Above: G.H. Carlson
Above: Swedish Lutheran Church, corner of Charles and Somonauk Streets.
Although 262 Swedes lived in Sycamore in 1848, most traveled to the city temporarily in search of work. For Swedish immigrants, the first step in becoming permanent Sycamore citizens was to build a church. Temporary immigrants prayed in private homes or the courthouse, but to grow a community required a church to call their own. The Sycamore True Republican praised the new community of immigrants, stating, “The Swedish population has more than trebled in numbers during the past two years: they are a useful, industrious, valuable class of population” (June 17, 1871).
In 1870, immigrants organized the Salem Evangelical Lutheran Church or Svenska Evangelisk-Lutherska Kyrkan. With money raised during a Christmas concert, the first church went up on Charles Street. By 1896, the Swedish community raised enough money to build a larger, stone church at the intersection of Charles and Somonauk. The church flourished with a parochial school as well as Luther League, Ladies’ Aid Society, Fidelis Society, and Salem Men’s Society.
One individual, Gustaf Carlson, epitomizes this immigration tale. Carlson’s family and their eight children emigrated from Sweden in 1869 and lived on a 60-acre farm on Brickville Road in Sycamore. In 1898 he married Helen Johnson of DeKalb and settled in Sycamore. He served as a deacon of the Salem Lutheran Church and played the organ for church services. Further assimilating into the city, he also served on the Board of the First Trust & Savings Bank and as the Director of the Farmer’s Farm & Lumber Company.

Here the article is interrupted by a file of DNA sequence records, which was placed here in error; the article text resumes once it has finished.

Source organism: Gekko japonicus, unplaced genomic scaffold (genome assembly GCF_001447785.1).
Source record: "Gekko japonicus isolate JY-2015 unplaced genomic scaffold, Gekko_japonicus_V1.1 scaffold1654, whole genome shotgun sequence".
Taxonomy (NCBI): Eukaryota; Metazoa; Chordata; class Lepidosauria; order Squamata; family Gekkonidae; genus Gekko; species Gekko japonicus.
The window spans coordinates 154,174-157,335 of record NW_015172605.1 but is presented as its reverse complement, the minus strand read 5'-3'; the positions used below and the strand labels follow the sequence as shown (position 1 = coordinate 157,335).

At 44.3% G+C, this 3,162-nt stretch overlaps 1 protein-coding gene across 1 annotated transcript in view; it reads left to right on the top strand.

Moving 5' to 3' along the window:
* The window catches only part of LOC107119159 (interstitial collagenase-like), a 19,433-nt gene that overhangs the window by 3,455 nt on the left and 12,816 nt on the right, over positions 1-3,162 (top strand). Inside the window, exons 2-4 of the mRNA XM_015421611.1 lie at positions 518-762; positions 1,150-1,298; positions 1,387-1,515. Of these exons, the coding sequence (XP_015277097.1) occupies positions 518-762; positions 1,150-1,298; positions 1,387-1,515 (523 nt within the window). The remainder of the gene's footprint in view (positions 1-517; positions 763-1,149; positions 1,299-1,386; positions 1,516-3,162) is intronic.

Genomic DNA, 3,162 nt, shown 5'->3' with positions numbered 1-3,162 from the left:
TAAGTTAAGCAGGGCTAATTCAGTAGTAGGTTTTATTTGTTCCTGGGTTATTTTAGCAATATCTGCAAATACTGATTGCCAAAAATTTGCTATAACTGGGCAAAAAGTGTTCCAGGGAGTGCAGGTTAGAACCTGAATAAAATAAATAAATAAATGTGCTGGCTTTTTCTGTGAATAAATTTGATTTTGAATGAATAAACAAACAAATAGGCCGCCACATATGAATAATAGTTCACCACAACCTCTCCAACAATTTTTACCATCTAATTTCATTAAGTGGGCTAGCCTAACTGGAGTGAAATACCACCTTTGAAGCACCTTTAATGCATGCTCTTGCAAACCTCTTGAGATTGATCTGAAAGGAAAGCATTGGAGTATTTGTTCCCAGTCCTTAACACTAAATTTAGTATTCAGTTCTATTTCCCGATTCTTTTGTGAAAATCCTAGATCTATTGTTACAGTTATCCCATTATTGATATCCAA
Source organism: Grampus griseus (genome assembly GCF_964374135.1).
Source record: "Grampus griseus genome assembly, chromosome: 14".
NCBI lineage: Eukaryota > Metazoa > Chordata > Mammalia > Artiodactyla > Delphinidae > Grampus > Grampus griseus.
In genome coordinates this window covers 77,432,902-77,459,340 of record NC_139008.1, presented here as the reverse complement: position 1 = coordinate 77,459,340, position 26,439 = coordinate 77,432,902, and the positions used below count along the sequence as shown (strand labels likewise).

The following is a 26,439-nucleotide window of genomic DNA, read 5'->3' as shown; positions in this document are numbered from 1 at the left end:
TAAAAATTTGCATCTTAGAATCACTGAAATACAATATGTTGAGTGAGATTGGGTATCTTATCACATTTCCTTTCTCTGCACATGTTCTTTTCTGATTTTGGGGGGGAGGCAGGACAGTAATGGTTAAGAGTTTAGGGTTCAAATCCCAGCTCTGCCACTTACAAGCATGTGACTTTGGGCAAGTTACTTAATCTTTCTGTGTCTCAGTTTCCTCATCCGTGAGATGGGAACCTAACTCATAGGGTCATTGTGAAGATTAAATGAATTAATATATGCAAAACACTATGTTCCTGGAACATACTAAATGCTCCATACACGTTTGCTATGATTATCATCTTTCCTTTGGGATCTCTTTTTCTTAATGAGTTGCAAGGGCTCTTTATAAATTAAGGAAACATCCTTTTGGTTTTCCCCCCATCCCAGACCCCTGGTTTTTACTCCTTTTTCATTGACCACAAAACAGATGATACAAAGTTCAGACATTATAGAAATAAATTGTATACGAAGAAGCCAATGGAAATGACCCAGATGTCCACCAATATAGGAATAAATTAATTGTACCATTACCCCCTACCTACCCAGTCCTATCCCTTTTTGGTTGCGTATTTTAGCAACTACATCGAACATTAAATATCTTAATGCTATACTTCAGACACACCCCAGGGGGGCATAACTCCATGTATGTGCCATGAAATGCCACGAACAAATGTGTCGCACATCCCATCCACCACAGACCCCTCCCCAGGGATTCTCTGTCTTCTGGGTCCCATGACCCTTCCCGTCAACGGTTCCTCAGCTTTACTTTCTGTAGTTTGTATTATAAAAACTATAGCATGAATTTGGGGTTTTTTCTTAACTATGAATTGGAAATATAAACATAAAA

The True Republican obituary reported in 1941 that “His honest sincere and untiring efforts results in his success in his farming career. . . G. H. Carlson strived and worked diligently for the future, a marked characteristic of the family.”. Devoted to his family, his church, and his community, Carlson left $100 to the Salem Lutheran church and another $100 to religious missions.
Kristina Garcia is passionate about Sycamore. She explained, “You don’t just move into a great community. You make a great community.” She truly embraces this philosophy. She has not had an easy life, but that has not held her back.
Garcia has lived in Sycamore her entire life, but her mom came here from Mexico in the early 1970s. After
working in Chicago, her mom moved to Sycamore after finding factory work in DeKalb. They were one of the first Mexican families to move and stay in this community. Her family had met other families of Mexican decent in the area. They were either migrant or factory workers that came from Texas and were already familiar with the English language. Today many of the Mexican families in the Sycamore, DeKalb, and Genoa area are related to the Garcias.s.